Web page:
MMO Staffers Weigh In On Braun Issue

As all have you have seen in virtually every major media news outlet, Ryan Braun won his appeal of his positive PEDs test, lifting the 50-game suspension that was looming over him all winter, the first time any player has ever done so. Being such major news, we thought we’d have a few MMO staff members give their two cents on what they think of Braun’s beating the system and the fallout from this entire situation.


I always thought something was odd about this. I can’t tell you if he took or never took anything. I can’t tell you if Jeter, Reyes, Wright, or Piazza ever took anything. That is the world we live in. I can tell you, Braun passes the eye test. His numbers haven’t changed dramatically, neither has his appearance. In today’s MLB, I feel you have to be almost idiotic to touch detectable stuff.

Part of the reason I am for Braun is that he continues to fight. Why wouldn’t he just hide away? Why would he continue to fight? The fact he offered a DNA sample, and MLB denied it, tells me there is more to the story. I hope he continues to battle, and eventually proves himself innocent. Everybody else who has gotten caught has ducked away, or has not been willing to show further evidence to fight. Braun did. Manny Ramirez quit baseball because he got caught, Braun stood up and said “something is wrong here.”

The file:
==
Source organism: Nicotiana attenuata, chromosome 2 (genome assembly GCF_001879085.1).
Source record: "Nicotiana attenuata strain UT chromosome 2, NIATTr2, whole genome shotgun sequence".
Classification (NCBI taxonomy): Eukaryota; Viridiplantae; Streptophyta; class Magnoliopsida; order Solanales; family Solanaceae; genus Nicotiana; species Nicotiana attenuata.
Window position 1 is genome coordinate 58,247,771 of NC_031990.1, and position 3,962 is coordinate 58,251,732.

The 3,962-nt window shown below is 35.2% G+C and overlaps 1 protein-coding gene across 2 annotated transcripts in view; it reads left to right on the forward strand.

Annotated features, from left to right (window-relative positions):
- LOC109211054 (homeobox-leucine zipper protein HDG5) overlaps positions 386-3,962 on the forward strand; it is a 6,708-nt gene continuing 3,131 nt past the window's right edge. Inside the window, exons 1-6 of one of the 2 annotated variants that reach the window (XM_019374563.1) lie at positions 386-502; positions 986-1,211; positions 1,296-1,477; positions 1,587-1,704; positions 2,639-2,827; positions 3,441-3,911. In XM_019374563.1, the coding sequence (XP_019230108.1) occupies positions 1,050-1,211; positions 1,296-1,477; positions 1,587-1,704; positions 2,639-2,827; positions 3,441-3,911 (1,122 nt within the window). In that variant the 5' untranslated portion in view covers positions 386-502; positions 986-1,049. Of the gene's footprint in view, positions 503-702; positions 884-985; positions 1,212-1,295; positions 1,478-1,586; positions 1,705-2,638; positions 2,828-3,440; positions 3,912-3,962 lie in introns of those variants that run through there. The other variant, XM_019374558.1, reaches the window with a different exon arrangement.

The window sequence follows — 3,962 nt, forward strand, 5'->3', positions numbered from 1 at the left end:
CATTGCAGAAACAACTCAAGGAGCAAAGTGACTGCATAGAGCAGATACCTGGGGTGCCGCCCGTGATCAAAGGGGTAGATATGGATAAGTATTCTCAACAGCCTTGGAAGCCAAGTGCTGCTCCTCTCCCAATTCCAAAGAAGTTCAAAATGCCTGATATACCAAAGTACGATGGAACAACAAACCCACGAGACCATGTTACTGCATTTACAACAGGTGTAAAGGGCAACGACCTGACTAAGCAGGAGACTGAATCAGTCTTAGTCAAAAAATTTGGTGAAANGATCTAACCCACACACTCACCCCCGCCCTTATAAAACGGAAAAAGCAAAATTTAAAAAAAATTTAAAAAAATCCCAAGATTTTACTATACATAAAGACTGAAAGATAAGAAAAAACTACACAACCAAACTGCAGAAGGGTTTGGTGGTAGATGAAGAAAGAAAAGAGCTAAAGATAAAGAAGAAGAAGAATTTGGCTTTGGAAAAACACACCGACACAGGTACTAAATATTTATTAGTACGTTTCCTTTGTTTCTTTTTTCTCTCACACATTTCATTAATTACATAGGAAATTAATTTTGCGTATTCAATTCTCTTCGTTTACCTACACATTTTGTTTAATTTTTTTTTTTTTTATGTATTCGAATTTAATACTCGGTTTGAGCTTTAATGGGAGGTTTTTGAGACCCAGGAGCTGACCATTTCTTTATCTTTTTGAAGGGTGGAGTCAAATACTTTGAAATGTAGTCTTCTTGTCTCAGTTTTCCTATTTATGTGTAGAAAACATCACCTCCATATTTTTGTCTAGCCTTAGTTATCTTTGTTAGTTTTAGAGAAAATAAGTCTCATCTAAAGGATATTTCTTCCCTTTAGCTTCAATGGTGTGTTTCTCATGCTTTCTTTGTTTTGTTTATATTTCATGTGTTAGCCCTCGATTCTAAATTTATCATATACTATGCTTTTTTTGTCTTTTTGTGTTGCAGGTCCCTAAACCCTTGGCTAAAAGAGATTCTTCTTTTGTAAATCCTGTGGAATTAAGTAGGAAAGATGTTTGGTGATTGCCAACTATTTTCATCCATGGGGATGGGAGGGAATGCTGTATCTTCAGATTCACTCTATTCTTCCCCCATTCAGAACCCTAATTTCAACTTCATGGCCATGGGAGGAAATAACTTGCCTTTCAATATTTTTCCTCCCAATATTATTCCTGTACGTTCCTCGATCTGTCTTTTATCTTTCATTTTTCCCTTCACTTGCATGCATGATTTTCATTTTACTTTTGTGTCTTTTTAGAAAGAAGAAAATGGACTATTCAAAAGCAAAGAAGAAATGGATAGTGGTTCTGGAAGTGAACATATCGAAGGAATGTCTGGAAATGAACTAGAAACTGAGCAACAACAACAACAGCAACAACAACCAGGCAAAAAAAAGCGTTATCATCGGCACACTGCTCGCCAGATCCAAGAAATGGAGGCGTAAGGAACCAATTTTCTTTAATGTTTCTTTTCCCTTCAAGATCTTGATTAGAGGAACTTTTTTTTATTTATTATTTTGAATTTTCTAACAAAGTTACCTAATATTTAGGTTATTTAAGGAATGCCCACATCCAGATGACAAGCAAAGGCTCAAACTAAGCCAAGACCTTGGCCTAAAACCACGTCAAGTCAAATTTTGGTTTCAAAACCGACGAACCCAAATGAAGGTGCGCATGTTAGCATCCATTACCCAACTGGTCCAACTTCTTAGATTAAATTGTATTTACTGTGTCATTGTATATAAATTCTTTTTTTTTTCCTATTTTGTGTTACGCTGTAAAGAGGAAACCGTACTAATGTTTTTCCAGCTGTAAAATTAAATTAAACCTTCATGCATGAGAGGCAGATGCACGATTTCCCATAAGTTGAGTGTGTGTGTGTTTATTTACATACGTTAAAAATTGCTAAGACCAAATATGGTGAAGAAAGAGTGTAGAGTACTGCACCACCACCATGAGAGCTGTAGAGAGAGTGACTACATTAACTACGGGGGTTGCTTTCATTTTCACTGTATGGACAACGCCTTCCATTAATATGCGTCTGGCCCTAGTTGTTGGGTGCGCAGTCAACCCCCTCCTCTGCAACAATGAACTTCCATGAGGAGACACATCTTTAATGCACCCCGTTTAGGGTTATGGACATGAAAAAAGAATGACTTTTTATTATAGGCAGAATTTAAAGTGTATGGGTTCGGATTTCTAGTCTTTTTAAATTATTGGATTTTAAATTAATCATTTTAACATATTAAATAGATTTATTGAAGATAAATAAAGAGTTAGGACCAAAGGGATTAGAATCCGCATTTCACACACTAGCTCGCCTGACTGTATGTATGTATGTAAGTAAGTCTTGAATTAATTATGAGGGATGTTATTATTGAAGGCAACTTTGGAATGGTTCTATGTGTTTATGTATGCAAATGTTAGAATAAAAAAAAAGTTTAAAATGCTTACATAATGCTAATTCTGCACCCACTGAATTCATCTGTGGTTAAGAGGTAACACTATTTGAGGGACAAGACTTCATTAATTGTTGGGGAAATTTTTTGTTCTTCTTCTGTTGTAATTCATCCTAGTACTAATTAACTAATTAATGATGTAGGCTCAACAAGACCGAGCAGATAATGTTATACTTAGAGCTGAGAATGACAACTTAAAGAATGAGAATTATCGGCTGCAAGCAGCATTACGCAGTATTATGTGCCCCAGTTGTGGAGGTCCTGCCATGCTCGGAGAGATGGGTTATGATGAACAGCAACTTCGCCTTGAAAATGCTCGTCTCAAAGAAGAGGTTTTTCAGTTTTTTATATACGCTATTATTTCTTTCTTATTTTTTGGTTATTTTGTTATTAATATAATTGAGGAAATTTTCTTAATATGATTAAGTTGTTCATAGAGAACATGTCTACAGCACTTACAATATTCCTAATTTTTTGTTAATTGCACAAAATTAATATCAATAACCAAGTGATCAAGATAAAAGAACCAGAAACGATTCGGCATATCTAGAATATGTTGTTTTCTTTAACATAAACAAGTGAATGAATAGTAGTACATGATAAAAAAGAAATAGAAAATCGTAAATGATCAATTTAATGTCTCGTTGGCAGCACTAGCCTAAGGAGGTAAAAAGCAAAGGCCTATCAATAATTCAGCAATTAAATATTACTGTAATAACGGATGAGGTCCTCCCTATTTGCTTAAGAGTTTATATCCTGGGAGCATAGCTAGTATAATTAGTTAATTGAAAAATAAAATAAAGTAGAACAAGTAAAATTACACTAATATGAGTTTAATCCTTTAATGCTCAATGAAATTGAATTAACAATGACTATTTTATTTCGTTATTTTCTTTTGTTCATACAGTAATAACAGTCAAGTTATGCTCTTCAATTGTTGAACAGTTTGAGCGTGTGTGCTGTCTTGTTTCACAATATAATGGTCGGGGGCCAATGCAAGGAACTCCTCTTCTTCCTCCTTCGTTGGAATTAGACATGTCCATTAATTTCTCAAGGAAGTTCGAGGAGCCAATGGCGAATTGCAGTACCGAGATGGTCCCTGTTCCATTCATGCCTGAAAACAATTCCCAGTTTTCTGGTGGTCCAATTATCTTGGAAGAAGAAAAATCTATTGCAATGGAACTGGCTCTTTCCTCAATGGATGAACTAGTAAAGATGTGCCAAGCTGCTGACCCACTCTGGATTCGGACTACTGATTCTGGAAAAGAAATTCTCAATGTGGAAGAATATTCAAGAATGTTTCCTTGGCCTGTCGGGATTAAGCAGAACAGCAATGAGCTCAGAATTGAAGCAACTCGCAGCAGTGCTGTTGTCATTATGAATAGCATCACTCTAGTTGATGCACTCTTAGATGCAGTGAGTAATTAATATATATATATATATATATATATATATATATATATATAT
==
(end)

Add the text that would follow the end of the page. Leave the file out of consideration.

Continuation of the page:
Clayton Collier

I have been on the fence about this whole situation for awhile now. When he got off on a technicality because of the chain of custody I was convinced he had taken something. After hearing his side of the story, I was still very skeptical however there could be reasonable doubt. He brought up a good point saying that he never failed a test, so why would he suddenly have higher levels –by three fold– of any other test result in MLB history. His sample was triple-sealed, yet there was a 44-48 hour period where it was out of the normal “chain of custody”. There is a lot surrounding the situation where we can’t definitively say whether Ryan Braun had something in his system when he took that test or not. I am very interested in seeing the arbitrator’s report that comes out next week.